I’ve been trying to make screen recordings with Game Bar on my Win10 system, but it won’t let me record the Desktop itself. I’ve heard there’s a way to record your screen with Microsoft PowerPoint, however, and am wondering if you can show me how it’s done?
Game Bar is a really slick addition to Windows 10 that most people likely don’t even know exists on their PC. Among its many features – and a great live CPU monitor – is the ability to easily record any game or other program you’re running. Handy if you want to make a tutorial about how to format a paragraph in Word or edit a photograph in Photos, for sure, but if you want to capture the Desktop or File Manager, it fails. That’s just not included in the feature set.
Most people then decide that they have to purchase a product like the old mainstay of PC screen recordings, Camtastia, but it turns out that if you have the Microsoft Office package, you have an entirely functional screen recording system as part of PowerPoint. Who knew, right?
Here’s how you use it…
First step, of course, is to launch Microsoft PowerPoint on your PC. This is what the opening screen is going to look like:
Whether or not you’re going to actually embed your screen recording in a presentation or want to have it as a separate MP4 video file, the next step is to create a new presentation in PowerPoint. So choose “Blank Presentation” and you’ll be shown a bare-bones view:
PowerPoint is actually a slick and sophisticated tool if you haven’t used it before, with tons of features to turn your next presentation into something visually engaging. But.. we don’t need any of those features to record the screen on a Windows computer!
See “Insert” along the top options? Choose that then look for “Media” as one of the options. Then click:
As you can see, the path is Insert > Media > Screen Recording. Choose “Screen Recording” from within PowerPoint. The PowerPoint program itself will hide and you’ll have a control box on the top of your window with these options:
Left to right, it’s Start Recording, a running time counter to affirm it’s working, the ability for you to click and drag to select a recording area, the ability to enable or disable recording audio and the mouse pointer. Simple enough. Start with a full screen recording with audio and the pointer recorded, the default configuration.
Ready? Click Record!
The control box vanishes, but if you move your cursor to the very top of the screen the active recording control box will surface:
Now it’s a pause button, a stop button (with a running time counter at 00:00:06) and three buttons that you can’t change now that the recording’s active. Move the cursor off the box and it’ll vanish again.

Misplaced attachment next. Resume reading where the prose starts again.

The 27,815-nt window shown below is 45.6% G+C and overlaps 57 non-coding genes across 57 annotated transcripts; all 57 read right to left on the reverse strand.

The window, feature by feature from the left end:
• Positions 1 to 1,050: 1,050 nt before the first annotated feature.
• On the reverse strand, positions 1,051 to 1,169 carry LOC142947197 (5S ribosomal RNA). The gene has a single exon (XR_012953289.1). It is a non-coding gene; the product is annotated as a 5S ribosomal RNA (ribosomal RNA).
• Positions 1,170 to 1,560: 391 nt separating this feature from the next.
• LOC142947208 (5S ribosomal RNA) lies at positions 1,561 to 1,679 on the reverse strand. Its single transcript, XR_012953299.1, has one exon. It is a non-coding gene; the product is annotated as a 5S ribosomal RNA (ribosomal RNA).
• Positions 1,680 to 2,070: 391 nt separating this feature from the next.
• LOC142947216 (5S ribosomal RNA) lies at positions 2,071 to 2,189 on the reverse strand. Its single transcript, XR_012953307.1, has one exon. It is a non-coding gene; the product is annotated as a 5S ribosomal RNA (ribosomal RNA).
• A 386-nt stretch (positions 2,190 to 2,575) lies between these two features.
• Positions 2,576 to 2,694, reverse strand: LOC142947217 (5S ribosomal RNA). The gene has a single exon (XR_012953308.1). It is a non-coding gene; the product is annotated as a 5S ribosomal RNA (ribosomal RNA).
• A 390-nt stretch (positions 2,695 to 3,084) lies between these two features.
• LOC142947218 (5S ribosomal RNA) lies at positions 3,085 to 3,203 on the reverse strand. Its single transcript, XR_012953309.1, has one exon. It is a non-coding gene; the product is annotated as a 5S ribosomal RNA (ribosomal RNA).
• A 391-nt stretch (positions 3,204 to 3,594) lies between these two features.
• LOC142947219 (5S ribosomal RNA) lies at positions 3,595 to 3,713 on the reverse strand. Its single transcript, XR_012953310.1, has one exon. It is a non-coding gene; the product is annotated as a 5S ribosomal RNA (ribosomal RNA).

With it working, open up the app, the File Manager, whatever you want. Talk if you want to narrate. Done? Bring back the control box and click on the blue square to stop the recording.
After a moment or two, the new screen recording will appear embedded in your first PowerPoint slide:
(In my case, the desktop wallpaper is this cool mushroom image courtesy of Bing)
Great, so now you have a screen recording. But it’s in PowerPoint, so how do you save it as a separate video file? That’s pretty easy: Right click on the recording to get the context menu:
Kind of a busy image, but the resultant menu has “Save Media as…” as one of the options. Choose that and you can save the recording as a video file on the Desktop or wherever else you would prefer.
Confirm it worked and you can then quit PowerPoint without saving since you’ve already extracted the screen recording. Now it’s just another file on your Windows system, which means you can do things like examine the file’s properties to see how PowerPoint recorded the screen:
It’s a MP4 video file reado to open with the handy Movies & TV Windows app or to share with friends or colleagues on social media, upload to the cloud, send via email (well, it’s big, so that might be tricky) or to use in any other way you’d like.
Done. And not too hard once you get the hang of it.
And since I know you’re curious, here’s a little demo recording I did and then rendered down to 720p for space considerations:
Pretty cool, eh? Now go forth and record your own screen without having to worry about those Game Bar limitations.
Pro Tip: I have hundreds of handy Windows 10 tutorials and how-to articles. Please do check out my extensive Windows 10 help library for lots more useful tips and tricks. Thanks!